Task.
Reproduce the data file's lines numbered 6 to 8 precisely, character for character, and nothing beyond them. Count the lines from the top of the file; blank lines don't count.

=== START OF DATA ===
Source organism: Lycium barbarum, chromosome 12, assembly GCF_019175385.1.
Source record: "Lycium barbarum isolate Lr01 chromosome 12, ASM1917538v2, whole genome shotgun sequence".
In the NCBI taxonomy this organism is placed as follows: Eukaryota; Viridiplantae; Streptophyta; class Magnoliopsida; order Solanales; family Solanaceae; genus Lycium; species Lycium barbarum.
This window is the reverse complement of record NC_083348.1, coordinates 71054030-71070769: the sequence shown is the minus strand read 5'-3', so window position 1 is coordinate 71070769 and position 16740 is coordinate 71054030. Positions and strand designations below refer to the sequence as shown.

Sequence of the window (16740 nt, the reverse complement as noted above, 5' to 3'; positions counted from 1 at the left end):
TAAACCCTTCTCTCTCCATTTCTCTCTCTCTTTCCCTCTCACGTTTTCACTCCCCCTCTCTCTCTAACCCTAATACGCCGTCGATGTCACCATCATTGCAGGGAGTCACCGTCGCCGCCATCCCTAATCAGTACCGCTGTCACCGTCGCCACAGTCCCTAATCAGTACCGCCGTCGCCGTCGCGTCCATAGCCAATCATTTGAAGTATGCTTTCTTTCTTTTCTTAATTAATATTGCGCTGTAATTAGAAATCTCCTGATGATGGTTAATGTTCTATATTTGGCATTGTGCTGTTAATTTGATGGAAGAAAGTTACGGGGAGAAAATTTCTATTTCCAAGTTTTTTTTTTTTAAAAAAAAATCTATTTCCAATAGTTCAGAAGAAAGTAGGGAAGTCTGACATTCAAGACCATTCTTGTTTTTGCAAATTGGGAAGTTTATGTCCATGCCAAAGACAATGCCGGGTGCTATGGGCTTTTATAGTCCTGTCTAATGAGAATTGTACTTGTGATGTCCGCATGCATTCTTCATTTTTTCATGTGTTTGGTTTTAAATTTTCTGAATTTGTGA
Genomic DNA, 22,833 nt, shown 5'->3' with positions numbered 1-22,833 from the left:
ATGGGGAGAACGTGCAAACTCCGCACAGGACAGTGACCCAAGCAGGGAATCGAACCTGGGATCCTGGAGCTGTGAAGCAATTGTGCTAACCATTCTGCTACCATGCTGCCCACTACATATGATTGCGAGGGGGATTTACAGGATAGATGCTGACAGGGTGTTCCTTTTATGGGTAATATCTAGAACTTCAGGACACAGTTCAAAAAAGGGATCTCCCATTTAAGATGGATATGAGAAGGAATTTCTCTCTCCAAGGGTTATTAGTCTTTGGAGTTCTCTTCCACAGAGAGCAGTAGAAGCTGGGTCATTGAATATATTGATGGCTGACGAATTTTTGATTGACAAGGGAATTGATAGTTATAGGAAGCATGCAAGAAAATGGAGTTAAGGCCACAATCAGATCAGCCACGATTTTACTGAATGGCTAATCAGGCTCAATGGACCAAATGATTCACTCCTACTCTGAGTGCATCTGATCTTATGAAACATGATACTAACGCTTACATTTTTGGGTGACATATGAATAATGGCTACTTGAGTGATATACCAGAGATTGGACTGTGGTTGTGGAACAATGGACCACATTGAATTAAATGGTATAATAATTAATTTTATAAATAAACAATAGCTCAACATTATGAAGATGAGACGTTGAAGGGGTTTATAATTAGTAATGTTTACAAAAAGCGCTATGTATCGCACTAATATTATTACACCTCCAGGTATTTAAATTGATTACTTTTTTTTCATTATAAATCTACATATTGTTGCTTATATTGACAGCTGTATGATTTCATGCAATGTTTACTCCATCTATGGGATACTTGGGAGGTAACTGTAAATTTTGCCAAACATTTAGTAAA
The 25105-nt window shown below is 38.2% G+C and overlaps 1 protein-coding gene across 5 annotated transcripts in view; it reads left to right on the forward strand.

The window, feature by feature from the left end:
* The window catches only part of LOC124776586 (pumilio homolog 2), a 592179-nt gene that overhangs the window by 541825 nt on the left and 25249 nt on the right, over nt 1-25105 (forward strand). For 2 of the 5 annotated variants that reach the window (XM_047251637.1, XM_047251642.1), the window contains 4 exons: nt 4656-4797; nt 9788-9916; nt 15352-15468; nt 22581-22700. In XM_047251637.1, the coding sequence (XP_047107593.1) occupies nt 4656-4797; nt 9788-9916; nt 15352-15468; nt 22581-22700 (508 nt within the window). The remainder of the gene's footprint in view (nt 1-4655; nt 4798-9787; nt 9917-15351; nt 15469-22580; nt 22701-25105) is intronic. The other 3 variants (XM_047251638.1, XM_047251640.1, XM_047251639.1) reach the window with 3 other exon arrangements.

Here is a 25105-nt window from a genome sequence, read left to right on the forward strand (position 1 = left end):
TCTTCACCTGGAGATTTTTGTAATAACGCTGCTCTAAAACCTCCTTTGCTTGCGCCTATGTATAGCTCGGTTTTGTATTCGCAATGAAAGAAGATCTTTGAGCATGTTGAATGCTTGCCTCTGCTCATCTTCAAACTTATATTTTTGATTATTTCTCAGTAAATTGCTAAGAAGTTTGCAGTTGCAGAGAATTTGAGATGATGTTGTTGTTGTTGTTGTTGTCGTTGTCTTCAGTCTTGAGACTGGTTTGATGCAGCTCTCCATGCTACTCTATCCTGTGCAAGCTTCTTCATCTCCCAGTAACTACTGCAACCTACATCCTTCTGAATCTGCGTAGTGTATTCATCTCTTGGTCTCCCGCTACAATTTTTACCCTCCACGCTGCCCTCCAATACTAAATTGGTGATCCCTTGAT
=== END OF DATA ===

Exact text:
TAAACCCTTCTCTCTCCATTTCTCTCTCTCTTTCCCTCTCACGTTTTCACTCCCCCTCTCTCTCTAACCCTAATACGCCGTCGATGTCACCATCATTGCAGGGAGTCACCGTCGCCGCCATCCCTAATCAGTACCGCTGTCACCGTCGCCACAGTCCCTAATCAGTACCGCCGTCGCCGTCGCGTCCATAGCCAATCATTTGAAGTATGCTTTCTTTCTTTTCTTAATTAATATTGCGCTGTAATTAGAAATCTCCTGATGATGGTTAATGTTCTATATTTGGCATTGTGCTGTTAATTTGATGGAAGAAAGTTACGGGGAGAAAATTTCTATTTCCAAGTTTTTTTTTTTTAAAAAAAAATCTATTTCCAATAGTTCAGAAGAAAGTAGGGAAGTCTGACATTCAAGACCATTCTTGTTTTTGCAAATTGGGAAGTTTATGTCCATGCCAAAGACAATGCCGGGTGCTATGGGCTTTTATAGTCCTGTCTAATGAGAATTGTACTTGTGATGTCCGCATGCATTCTTCATTTTTTCATGTGTTTGGTTTTAAATTTTCTGAATTTGTGA
Genomic DNA, 22,833 nt, shown 5'->3' with positions numbered 1-22,833 from the left:
ATGGGGAGAACGTGCAAACTCCGCACAGGACAGTGACCCAAGCAGGGAATCGAACCTGGGATCCTGGAGCTGTGAAGCAATTGTGCTAACCATTCTGCTACCATGCTGCCCACTACATATGATTGCGAGGGGGATTTACAGGATAGATGCTGACAGGGTGTTCCTTTTATGGGTAATATCTAGAACTTCAGGACACAGTTCAAAAAAGGGATCTCCCATTTAAGATGGATATGAGAAGGAATTTCTCTCTCCAAGGGTTATTAGTCTTTGGAGTTCTCTTCCACAGAGAGCAGTAGAAGCTGGGTCATTGAATATATTGATGGCTGACGAATTTTTGATTGACAAGGGAATTGATAGTTATAGGAAGCATGCAAGAAAATGGAGTTAAGGCCACAATCAGATCAGCCACGATTTTACTGAATGGCTAATCAGGCTCAATGGACCAAATGATTCACTCCTACTCTGAGTGCATCTGATCTTATGAAACATGATACTAACGCTTACATTTTTGGGTGACATATGAATAATGGCTACTTGAGTGATATACCAGAGATTGGACTGTGGTTGTGGAACAATGGACCACATTGAATTAAATGGTATAATAATTAATTTTATAAATAAACAATAGCTCAACATTATGAAGATGAGACGTTGAAGGGGTTTATAATTAGTAATGTTTACAAAAAGCGCTATGTATCGCACTAATATTATTACACCTCCAGGTATTTAAATTGATTACTTTTTTTTCATTATAAATCTACATATTGTTGCTTATATTGACAGCTGTATGATTTCATGCAATGTTTACTCCATCTATGGGATACTTGGGAGGTAACTGTAAATTTTGCCAAACATTTAGTAAA